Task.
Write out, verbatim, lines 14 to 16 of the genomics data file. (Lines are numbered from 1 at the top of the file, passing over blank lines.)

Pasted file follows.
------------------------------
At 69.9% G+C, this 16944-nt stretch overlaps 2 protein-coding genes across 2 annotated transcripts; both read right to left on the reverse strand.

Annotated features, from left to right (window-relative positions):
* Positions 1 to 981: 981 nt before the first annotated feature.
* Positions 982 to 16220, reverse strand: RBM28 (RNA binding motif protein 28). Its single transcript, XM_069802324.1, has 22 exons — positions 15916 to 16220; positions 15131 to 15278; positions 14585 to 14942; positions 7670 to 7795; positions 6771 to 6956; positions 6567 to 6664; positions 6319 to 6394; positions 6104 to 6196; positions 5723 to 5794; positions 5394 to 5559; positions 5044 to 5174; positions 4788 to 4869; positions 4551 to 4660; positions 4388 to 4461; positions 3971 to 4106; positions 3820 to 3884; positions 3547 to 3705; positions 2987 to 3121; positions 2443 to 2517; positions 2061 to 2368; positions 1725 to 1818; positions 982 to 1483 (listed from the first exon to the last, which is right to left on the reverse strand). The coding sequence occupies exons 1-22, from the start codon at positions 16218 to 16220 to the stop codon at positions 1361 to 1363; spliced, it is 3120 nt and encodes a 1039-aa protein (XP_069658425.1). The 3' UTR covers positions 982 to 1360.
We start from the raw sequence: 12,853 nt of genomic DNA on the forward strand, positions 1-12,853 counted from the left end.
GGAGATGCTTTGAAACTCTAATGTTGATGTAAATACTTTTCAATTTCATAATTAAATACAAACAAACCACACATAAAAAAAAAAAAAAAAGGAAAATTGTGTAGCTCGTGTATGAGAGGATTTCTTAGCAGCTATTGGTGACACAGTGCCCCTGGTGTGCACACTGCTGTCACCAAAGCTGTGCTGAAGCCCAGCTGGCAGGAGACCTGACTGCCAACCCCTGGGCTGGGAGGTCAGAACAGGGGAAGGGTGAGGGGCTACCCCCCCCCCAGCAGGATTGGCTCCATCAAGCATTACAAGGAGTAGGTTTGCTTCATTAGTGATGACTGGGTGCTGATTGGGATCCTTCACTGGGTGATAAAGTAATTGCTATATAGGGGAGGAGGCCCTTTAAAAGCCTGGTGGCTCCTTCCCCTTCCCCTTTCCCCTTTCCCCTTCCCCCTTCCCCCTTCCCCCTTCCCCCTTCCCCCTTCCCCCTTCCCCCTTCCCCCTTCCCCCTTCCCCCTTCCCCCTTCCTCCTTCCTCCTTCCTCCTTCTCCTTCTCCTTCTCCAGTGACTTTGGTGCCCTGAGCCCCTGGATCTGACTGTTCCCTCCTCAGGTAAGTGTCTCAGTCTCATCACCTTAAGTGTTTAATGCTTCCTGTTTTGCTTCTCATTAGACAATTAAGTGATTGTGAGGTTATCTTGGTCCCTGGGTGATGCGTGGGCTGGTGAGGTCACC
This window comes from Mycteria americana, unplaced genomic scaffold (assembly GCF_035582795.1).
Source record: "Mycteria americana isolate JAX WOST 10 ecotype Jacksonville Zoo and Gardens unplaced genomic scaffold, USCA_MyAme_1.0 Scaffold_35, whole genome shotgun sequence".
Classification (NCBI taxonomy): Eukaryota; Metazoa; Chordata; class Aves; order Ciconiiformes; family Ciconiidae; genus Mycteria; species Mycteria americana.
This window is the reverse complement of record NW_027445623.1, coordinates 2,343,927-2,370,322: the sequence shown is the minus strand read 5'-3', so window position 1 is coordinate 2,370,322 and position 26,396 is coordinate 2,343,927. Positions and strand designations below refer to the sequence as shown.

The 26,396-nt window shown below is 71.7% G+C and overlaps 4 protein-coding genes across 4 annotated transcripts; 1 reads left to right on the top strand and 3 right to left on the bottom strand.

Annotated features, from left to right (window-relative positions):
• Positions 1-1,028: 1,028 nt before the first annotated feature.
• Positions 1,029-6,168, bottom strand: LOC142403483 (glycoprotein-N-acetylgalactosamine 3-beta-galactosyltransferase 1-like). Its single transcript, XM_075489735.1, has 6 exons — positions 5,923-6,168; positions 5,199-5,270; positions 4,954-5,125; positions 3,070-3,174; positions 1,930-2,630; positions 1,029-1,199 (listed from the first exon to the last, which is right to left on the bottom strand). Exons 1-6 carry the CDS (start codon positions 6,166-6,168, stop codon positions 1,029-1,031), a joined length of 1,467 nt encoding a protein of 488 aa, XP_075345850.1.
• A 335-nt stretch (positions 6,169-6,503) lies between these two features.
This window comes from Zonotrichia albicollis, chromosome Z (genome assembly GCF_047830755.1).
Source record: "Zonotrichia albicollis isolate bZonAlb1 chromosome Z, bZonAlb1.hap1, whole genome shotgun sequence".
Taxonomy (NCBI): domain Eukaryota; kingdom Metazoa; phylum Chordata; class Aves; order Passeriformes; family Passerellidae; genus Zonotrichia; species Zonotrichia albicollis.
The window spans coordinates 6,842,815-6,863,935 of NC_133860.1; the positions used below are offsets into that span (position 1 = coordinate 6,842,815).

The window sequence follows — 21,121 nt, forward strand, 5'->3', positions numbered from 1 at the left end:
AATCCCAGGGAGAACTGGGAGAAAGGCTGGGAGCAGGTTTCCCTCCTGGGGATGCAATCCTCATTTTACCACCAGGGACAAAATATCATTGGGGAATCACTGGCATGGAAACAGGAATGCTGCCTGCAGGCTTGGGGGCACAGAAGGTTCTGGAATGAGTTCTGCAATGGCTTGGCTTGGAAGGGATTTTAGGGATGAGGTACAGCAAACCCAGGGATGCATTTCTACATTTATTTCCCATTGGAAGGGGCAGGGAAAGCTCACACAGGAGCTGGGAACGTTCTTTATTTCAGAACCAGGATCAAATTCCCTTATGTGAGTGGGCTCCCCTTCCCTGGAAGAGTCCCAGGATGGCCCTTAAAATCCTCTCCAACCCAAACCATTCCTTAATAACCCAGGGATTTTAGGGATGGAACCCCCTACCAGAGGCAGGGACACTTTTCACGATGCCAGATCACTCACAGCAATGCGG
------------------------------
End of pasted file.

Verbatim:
• Positions 1,029-6,168, bottom strand: LOC142403483 (glycoprotein-N-acetylgalactosamine 3-beta-galactosyltransferase 1-like). Its single transcript, XM_075489735.1, has 6 exons — positions 5,923-6,168; positions 5,199-5,270; positions 4,954-5,125; positions 3,070-3,174; positions 1,930-2,630; positions 1,029-1,199 (listed from the first exon to the last, which is right to left on the bottom strand). Exons 1-6 carry the CDS (start codon positions 6,166-6,168, stop codon positions 1,029-1,031), a joined length of 1,467 nt encoding a protein of 488 aa, XP_075345850.1.
• A 335-nt stretch (positions 6,169-6,503) lies between these two features.
This window comes from Zonotrichia albicollis, chromosome Z (genome assembly GCF_047830755.1).